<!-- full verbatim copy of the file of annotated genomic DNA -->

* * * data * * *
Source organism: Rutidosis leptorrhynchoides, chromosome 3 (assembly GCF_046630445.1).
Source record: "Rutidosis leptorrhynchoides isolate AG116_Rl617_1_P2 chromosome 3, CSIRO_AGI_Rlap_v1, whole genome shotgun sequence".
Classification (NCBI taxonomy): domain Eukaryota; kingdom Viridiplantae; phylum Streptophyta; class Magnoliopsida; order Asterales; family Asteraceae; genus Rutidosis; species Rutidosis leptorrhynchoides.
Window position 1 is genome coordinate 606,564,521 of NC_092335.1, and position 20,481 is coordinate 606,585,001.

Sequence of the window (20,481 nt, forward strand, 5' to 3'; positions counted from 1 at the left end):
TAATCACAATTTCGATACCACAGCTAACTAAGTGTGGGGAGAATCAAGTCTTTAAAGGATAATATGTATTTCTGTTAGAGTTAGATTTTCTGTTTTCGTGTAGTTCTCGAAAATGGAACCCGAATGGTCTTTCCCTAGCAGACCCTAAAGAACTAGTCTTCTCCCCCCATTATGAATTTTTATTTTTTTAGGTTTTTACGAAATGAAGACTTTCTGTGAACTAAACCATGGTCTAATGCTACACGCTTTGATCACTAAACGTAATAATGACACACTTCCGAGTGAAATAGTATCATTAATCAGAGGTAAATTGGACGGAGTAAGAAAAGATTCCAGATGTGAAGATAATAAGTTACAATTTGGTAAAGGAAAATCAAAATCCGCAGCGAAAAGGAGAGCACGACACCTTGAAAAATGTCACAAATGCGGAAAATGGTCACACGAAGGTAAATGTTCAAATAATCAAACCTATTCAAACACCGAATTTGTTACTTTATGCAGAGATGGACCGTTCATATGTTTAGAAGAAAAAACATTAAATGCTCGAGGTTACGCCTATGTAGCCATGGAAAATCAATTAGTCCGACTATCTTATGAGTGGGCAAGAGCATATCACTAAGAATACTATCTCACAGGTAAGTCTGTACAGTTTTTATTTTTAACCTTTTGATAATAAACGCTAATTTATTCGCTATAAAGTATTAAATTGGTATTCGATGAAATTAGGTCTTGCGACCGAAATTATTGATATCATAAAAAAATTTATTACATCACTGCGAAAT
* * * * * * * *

Source organism: Rutidosis leptorrhynchoides, chromosome 3 (assembly GCF_046630445.1).
Source record: "Rutidosis leptorrhynchoides isolate AG116_Rl617_1_P2 chromosome 3, CSIRO_AGI_Rlap_v1, whole genome shotgun sequence".
Classification (NCBI taxonomy): domain Eukaryota; kingdom Viridiplantae; phylum Streptophyta; class Magnoliopsida; order Asterales; family Asteraceae; genus Rutidosis; species Rutidosis leptorrhynchoides.
Window position 1 is genome coordinate 606,564,521 of NC_092335.1, and position 20,481 is coordinate 606,585,001.

Sequence of the window (20,481 nt, forward strand, 5' to 3'; positions counted from 1 at the left end):
TAATCACAATTTCGATACCACAGCTAACTAAGTGTGGGGAGAATCAAGTCTTTAAAGGATAATATGTATTTCTGTTAGAGTTAGATTTTCTGTTTTCGTGTAGTTCTCGAAAATGGAACCCGAATGGTCTTTCCCTAGCAGACCCTAAAGAACTAGTCTTCTCCCCCCATTATGAATTTTTATTTTTTTAGGTTTTTACGAAATGAAGACTTTCTGTGAACTAAACCATGGTCTAATGCTACACGCTTTGATCACTAAACGTAATAATGACACACTTCCGAGTGAAATAGTATCATTAATCAGAGGTAAATTGGACGGAGTAAGAAAAGATTCCAGATGTGAAGATAATAAGTTACAATTTGGTAAAGGAAAATCAAAATCCGCAGCGAAAAGGAGAGCACGACACCTTGAAAAATGTCACAAATGCGGAAAATGGTCACACGAAGGTAAATGTTCAAATAATCAAACCTATTCAAACACCGAATTTGTTACTTTATGCAGAGATGGACCGTTCATATGTTTAGAAGAAAAAACATTAAATGCTCGAGGTTACGCCTATGTAGCCATGGAAAATCAATTAGTCCGACTATCTTATGAGTGGGCAAGAGCATATCACTAAGAATACTATCTCACAGGTAAGTCTGTACAGTTTTTATTTTTAACCTTTTGATAATAAACGCTAATTTATTCGCTATAAAGTATTAAATTGGTATTCGATGAAATTAGGTCTTGCGACCGAAATTATTGATATCATAAAAAAATTTATTACATCACTGCGAAAT